No, no. Allow me.

To you and Janet.

To Janet. To Janet.

All right.

You know, John,

when you told me
you wanted Janet back,

I wanted to punch
you right in the nose.

You what?

I wanted to punch
you right on the nose.

Oh. Well, why didn't you?

Well, because I
wanted to find out...

I wanted to hear
the whole story first.

Well, do you still wanna
punch me in the nose?

I don't think so. I don't
even think I can find it.


Well, I wouldn't blame you.

Janet's worth fighting for.

Yeah, she's some woman.

I can see why you want her back.

Yeah. I love her, Lamont.

We had a great
relationship, but I blew it.

What happened?

We got married.

I mean, we were too
young when we got married.

I was immature
and irresponsible.

We fought all the time.

Finally, we just decided
that the best thing to do

was to get a divorce.


what makes you think it's
gonna be different this time?

Because I'm different.

Oh, I see. Yep.

See, I-I'm gonna make
things different this time.

The Army has taught me
how to be a better husband.

I-I know when to
keep my mouth shut,

and I-I do as I'm told.

And I make bed
check every night.

And I know I can make
Roger a good father,

and give him
somebody to look up to.

Waiter? Waiter?

That looks delicious. I'll
have another bowl, please.


Here, son. Drink this.

Hey, Pop, please,
don't say "drink."

No, this'll make
you feel better.

It's my old recipe,
guaranteed to cure a hangover.

Now, drink as much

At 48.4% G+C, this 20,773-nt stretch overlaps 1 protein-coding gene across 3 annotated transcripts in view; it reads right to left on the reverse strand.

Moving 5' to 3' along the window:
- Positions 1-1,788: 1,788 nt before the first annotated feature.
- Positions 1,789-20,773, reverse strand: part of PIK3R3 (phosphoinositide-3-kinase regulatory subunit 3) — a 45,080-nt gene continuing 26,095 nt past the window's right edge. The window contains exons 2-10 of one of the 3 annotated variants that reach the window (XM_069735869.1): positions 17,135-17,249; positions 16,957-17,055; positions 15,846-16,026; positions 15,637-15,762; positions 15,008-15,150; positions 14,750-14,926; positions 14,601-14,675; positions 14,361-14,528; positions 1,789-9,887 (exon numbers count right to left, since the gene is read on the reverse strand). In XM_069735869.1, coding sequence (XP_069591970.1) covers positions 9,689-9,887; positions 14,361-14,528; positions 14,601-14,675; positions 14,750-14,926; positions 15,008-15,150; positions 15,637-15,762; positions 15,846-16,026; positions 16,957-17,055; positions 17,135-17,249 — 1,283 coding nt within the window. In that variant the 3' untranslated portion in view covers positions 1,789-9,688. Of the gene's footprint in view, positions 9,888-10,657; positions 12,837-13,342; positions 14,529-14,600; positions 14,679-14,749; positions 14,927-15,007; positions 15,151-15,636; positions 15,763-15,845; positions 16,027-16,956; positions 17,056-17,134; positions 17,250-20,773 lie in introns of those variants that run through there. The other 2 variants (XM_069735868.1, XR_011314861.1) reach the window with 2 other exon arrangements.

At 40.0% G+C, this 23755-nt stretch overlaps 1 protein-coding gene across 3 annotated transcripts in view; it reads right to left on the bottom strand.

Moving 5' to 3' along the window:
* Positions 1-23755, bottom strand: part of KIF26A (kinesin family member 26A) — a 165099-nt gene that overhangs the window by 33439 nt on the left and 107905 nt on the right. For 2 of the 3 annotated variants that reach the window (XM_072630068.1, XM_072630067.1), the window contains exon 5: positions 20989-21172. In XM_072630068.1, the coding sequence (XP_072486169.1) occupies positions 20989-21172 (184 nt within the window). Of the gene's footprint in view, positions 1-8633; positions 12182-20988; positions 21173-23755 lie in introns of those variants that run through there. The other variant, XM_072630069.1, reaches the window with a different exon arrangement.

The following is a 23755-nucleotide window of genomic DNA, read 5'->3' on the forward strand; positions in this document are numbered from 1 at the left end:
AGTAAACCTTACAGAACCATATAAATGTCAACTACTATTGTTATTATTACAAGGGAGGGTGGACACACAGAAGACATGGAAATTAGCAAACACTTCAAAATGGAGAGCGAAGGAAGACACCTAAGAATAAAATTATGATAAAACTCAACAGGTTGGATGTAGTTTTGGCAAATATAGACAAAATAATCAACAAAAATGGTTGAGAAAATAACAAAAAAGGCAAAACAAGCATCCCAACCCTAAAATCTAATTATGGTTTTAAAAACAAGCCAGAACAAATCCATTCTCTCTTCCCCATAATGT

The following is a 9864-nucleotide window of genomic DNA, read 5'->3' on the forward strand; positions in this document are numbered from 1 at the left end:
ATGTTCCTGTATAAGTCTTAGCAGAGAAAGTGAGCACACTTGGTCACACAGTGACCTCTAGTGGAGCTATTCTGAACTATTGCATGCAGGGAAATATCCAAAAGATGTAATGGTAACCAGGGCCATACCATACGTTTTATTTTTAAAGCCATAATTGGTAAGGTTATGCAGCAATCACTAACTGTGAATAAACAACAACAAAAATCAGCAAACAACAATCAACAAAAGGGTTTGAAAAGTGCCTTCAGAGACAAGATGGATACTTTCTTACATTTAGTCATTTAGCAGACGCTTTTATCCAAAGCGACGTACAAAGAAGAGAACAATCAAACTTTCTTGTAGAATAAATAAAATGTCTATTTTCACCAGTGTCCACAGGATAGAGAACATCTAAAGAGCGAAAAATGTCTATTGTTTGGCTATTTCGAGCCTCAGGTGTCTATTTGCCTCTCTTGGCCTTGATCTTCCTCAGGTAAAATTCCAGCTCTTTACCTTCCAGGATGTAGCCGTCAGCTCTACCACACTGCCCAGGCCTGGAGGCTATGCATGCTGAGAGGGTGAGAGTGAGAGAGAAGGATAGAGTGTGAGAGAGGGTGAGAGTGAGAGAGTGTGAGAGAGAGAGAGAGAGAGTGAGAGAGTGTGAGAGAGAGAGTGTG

of it as you can,

and what's left over, we can
use it to simonize the truck.

What's in it?

Well, just a little castor
oil and a pinch of vinegar

and some bat hair.

I know this might
sound a little strange,

but where did you
get the bat hair?

Out of your Aunt Esther's comb.

Well, maybe later, Pop. Not now.

Okay, suit yourself.

I hate to waste stuff.

She changed her hairspray.

Lamont, I've never
seen you like this.

Yeah, and you'll never
see me like this again, Pop.

I feel awful.

Yeah, you must.

Last night, you came home and
hung your clothes in the closet.

I always hang my
clothes in the closet.

Yeah, but usually
you take them off.

Well, I had a good
reason to get drunk, Pop.

All I know is some guy
asked you to meet him

and you came home smashed.

He wasn't just "some guy," Pop.

He was Sergeant John Lawson,

otherwise known as
Janet's ex-husband.

Isn't that nice?

He heard y'all
were getting married

and came to congratulate you.


Then what did he want, then?


Oh, I see.

Uh, Janet told him to get lost

and you helped him
drown his sorrows.

I'm not sure what
Janet told him, Pop.

I don't even know how she feels.

Well, you better
get over to Janet's

to straighten things out.

I can't do it now,
Pop. I feel awful.

I gotta go lie down.

Yeah, but what about
Janet and that GI gigolo?